God is often blamed when bad things happen to us. We ask that if God really loved us, he would not let such things happen. All of us lay theologians try our best to explain that God’s ways are mysterious and the logic of God’s will is far above us. Yet, when you are talking to a mother of a terminally ill 5 year old, it is tough to explain.

Whatever logical road we take on the question, the Gospel of Jesus takes a different approach. We may like it or not.

Jesus tells the story of a poor man who sat by the door of a rich man. The rich man ignored him. Eventually both of them died. The poor man went to heaven and the rich man went to hell. Traditionally, we call the poor man Lazarus, and the rich man Dives.  (Luke 16)

There are many truths that the story teaches, but here is an odd thing. Despite his poverty and misery, Lazarus did not blame anyone for his situation  Above all, he  did not blame God. I am sure that would have been happy to be invited in for a good meal or to receive  some better clothing. He was a man of real humility and because of his humility he went to heaven.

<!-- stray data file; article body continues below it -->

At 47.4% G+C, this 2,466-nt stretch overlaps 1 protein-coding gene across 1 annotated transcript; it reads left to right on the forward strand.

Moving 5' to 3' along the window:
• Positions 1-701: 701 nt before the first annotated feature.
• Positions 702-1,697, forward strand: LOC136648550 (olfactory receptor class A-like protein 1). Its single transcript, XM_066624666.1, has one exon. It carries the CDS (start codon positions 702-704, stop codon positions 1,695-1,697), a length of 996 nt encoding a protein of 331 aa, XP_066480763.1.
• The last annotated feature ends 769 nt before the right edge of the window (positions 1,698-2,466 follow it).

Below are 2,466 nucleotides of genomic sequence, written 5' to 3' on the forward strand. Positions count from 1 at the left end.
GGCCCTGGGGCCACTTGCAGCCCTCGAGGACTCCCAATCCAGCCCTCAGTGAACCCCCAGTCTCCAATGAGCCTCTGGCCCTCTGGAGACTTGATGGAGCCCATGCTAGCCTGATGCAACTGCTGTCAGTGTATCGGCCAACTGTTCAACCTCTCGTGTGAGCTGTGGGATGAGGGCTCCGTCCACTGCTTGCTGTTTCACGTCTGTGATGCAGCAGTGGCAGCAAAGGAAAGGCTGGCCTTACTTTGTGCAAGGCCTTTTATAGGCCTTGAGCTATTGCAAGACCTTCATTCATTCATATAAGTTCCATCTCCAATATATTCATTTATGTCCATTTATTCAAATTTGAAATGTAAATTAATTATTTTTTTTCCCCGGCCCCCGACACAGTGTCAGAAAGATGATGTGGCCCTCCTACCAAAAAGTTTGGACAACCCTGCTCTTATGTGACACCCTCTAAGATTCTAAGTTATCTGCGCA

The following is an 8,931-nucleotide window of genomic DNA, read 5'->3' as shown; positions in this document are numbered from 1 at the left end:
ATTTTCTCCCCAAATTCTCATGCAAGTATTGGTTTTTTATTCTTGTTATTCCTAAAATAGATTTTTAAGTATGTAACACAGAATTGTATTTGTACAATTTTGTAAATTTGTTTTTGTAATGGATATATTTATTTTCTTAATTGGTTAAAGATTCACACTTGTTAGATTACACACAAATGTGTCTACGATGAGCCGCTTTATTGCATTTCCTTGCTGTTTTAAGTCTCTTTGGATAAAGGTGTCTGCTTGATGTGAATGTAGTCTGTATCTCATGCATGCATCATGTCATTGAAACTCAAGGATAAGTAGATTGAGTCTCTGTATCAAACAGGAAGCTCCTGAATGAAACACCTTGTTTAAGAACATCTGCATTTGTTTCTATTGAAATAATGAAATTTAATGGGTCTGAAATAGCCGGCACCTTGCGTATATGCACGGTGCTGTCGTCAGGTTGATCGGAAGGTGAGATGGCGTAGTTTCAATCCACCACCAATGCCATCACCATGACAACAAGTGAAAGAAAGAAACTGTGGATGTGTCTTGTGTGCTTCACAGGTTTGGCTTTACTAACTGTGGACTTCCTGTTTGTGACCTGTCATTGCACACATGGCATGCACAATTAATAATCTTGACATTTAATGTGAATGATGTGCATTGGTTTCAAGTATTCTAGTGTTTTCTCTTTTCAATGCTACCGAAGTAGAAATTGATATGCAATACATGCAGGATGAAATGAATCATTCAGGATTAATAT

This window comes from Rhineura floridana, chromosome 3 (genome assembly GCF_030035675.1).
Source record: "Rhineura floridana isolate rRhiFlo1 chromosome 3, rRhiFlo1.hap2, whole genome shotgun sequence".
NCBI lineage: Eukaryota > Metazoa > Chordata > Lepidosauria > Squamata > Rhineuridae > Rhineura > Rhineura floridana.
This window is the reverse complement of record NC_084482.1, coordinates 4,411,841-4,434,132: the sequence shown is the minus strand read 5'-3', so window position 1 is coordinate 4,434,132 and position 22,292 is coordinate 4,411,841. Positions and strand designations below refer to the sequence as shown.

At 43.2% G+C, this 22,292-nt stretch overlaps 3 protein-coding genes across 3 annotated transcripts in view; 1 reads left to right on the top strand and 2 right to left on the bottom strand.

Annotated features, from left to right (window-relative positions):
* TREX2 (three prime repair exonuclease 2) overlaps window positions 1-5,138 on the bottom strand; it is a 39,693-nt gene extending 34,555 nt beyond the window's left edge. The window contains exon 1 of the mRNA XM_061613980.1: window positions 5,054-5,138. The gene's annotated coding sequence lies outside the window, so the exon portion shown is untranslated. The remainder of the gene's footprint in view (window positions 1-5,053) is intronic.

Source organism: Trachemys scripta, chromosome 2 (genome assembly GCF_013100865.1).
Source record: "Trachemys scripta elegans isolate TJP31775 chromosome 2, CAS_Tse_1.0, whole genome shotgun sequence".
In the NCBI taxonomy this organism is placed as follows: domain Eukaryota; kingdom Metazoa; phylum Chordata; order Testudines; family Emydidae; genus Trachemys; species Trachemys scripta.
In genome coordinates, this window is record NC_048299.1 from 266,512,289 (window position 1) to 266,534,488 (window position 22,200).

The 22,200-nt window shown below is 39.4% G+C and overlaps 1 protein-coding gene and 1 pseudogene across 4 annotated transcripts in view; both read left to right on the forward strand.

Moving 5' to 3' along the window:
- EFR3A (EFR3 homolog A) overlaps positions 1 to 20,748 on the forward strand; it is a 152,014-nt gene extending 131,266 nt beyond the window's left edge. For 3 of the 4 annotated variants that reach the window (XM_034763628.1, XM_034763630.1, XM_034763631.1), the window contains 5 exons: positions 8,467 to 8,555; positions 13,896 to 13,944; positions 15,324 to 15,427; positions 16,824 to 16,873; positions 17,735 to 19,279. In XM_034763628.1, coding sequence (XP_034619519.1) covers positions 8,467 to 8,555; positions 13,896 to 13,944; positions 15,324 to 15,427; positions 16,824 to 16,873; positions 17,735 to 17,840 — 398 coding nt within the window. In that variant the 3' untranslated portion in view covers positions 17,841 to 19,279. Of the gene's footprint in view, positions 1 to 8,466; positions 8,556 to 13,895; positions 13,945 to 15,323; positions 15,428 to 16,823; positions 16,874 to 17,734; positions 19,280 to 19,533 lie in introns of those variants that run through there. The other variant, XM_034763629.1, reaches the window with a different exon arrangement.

Dives had a different heart, and it was a hard one.  He did not know or value humility. He was what we call a self-made man. I can imagine that when he suffered some financial loss, no matter how small, he first thought was who is to blame. His hard heart took him down to hell.

Often, those of us who live in the United States are surprised when something bad happens. We live in a very stable and prosperous society, so we enjoy being rather complacent. Our science, education, military strength, technology and economy assures us that we have nothing to fear. Then one day, as my family and I sat in a restaurant eating pizza, the large screen TV showed the Challenger Shuttle exploding. All the Dives in the world were shocked by the reality of failure. Another moment that continues to shadow our minds is labelled by a number that we cannot not forget – 9-11.